California has seen a record rise in cases of sexually
transmitted diseases and a spike in the number of stillbirths
caused by syphilis. It marks the third year in a row that the
state has seen a rise in the spread of STDs.
More than 300,000 cases of chlamydia, gonorrhea and early
syphilis were counted in 2017, according to the latest report by
the California Department of Public Health. Health officials
said the upsurge constitutes a 45 percent increase compared to
five years ago.
But what is "particularly concerning" to the department is that
the number of stillbirths due to congenital syphilis increased
to 30 — the highest number reported since 1995. And the overall
cases of California babies born with the disease — passed
through the placenta from their mothers — has more than
quadrupled since 2013 to 278 last year. It can cause severe
neurological problems, deformities or blindness, among other
Chlamydia is by far the most widespread of the three diseases,
especially among young women under 30. Men account for the
majority of syphilis and gonorrhea cases. If left untreated, the
health department noted, chlamydia and gonorrhea can cause
pelvic inflammatory disease and can lead to infertility, ectopic
pregnancy and chronic pelvic pain.
"STDs are preventable by consistently using condoms, and many
STDs can be cured with antibiotics," CDPH Director and State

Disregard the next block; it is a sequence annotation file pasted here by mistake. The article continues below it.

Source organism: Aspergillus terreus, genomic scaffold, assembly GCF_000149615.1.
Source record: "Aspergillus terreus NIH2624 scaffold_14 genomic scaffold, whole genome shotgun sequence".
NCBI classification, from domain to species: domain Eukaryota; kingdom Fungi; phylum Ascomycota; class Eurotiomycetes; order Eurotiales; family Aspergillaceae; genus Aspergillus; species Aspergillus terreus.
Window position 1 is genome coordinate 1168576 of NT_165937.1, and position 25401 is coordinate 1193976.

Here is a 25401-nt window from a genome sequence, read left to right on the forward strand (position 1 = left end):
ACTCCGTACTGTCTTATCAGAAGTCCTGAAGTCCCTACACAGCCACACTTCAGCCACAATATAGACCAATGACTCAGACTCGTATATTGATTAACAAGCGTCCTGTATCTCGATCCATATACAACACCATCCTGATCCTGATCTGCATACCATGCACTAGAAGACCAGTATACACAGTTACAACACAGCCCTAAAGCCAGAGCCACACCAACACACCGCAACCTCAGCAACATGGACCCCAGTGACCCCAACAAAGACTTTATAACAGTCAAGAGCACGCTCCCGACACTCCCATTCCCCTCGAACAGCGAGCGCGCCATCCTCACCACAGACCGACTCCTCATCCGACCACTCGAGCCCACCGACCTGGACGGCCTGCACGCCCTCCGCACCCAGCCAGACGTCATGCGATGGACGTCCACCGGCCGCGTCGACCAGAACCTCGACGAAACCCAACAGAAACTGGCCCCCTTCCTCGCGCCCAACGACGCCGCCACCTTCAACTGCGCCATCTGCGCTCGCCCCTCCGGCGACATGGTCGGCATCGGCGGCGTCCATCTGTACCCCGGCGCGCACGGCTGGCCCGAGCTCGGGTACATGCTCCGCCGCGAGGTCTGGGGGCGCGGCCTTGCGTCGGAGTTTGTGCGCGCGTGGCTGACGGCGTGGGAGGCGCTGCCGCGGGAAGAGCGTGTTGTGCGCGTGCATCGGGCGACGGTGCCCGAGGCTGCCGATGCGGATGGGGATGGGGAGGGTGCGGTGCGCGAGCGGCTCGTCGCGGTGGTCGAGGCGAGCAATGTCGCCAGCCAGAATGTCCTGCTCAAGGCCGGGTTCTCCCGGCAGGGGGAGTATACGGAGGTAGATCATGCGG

Public Health Officer Dr. Karen Smith said in a statement.
"Regular testing and treatment are very important for people who
are sexually active, even for people who have no symptoms. Most
people infected with an STD do not know it."
Dr. Heidi Bauer, chief of the state health department's STD
Control Branch told NPR the rise in STDs can be blamed on a
multitude of factors that vary by demographic. For instance, the
rise in gonorrhea and syphilis among gay and bisexual men can be
partially due to the efficacy of HIV/AIDS treatments. "Because
of that there is less concern about the transmission of HIV and
using condoms," she said.
Rural populations have suffered greatly from the closure of
smaller health clinics, closed as a result of statewide budget
cuts during the recession. Bauer said, people with limited
access to care "have had to scramble," traveling long distances
to receive medical attention or testing. And in some, not every
provider stocks the medications to treat STD cases, she said.
The ubiquity of "hookup" apps is another contributing factor.
"The internet and smart phones have made it very, very easy to
create social and sexual connections between people," Bauer
said, adding that short-lived relationships, during which many
people don't bother to exchange meaningful contact information,
makes it challenging to notify previous sexual partners of
The data out of California are consistent with the most recent
nationwide numbers available from the Centers for Disease
Control and Prevention, which logged more sexually transmitted
diseases than ever in 2016. More than two million cases of
chlamydia, gonorrhea and syphilis were diagnosed in the United
States that year and early reports indicate 2017 may be another
record setting year.
Alaska, Louisiana and Mississippi had the most chlamydia cases
per capita, while Mississippi, Louisiana, and Georgia ranked
highest for gonorrhea. The District of Columbia, Louisiana and
New York scored ignominious recognition for cases of syphilis.
In California, the health department is collaborating with the
state department of education and community groups to ensure
schools provide comprehensive STD/HIV prevention education, as
is required by the 2016 California Healthy Youth Act.